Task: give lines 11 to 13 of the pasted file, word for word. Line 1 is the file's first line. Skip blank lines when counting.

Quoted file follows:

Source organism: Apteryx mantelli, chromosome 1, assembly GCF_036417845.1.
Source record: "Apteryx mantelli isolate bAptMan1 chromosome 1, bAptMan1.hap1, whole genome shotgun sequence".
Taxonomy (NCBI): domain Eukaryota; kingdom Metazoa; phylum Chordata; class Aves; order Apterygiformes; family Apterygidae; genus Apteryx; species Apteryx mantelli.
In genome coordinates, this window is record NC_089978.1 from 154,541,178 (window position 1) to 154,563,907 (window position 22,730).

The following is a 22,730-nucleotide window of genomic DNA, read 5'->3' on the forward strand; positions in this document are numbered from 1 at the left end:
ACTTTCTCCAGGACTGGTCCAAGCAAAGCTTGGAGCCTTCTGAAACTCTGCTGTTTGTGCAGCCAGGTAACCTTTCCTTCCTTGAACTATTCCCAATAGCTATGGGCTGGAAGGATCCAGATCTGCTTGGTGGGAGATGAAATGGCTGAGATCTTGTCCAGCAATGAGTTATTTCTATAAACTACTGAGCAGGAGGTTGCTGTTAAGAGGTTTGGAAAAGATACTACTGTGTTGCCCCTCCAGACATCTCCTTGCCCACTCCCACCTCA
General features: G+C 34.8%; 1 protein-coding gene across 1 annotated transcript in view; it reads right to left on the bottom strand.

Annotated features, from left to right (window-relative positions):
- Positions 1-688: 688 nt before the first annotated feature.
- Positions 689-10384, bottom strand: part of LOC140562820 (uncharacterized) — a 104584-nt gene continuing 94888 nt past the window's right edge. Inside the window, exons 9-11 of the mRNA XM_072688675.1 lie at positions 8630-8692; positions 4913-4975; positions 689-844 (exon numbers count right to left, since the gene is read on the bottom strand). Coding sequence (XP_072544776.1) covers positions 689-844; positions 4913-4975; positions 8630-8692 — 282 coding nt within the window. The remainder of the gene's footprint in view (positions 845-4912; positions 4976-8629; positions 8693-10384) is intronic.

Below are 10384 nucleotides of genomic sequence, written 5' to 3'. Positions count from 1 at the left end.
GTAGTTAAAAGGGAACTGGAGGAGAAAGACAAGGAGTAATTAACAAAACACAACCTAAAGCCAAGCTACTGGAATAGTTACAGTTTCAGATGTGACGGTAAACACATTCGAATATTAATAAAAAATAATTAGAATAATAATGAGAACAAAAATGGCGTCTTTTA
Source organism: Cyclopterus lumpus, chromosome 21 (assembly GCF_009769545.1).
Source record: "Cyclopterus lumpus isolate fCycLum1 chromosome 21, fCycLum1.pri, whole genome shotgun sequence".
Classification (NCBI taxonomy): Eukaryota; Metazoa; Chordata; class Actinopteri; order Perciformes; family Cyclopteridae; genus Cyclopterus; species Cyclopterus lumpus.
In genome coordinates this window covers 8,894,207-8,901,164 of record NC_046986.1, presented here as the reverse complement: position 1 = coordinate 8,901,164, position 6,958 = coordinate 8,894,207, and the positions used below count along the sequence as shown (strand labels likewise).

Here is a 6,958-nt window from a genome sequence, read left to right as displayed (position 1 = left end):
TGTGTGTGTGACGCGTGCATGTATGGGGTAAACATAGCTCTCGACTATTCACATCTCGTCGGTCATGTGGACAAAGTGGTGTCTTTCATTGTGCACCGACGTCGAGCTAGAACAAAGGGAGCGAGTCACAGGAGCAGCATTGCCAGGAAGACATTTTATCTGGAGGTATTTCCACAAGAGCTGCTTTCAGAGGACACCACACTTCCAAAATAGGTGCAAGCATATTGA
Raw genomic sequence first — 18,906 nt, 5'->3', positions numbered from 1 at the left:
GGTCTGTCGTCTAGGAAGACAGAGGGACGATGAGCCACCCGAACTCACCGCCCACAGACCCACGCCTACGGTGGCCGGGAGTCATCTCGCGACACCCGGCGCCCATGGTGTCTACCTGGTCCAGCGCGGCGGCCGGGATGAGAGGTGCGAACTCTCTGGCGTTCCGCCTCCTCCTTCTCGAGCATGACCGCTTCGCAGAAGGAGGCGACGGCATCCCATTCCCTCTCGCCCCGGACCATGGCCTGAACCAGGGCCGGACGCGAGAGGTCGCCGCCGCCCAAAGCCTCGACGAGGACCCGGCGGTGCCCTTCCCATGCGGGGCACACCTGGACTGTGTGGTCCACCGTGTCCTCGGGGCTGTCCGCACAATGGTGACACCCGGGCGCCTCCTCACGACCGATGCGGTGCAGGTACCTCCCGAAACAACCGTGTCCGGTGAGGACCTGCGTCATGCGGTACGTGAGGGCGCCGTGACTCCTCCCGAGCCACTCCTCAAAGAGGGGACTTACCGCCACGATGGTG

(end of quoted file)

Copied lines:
Below are 10384 nucleotides of genomic sequence, written 5' to 3'. Positions count from 1 at the left end.
GTAGTTAAAAGGGAACTGGAGGAGAAAGACAAGGAGTAATTAACAAAACACAACCTAAAGCCAAGCTACTGGAATAGTTACAGTTTCAGATGTGACGGTAAACACATTCGAATATTAATAAAAAATAATTAGAATAATAATGAGAACAAAAATGGCGTCTTTTA
Source organism: Cyclopterus lumpus, chromosome 21 (assembly GCF_009769545.1).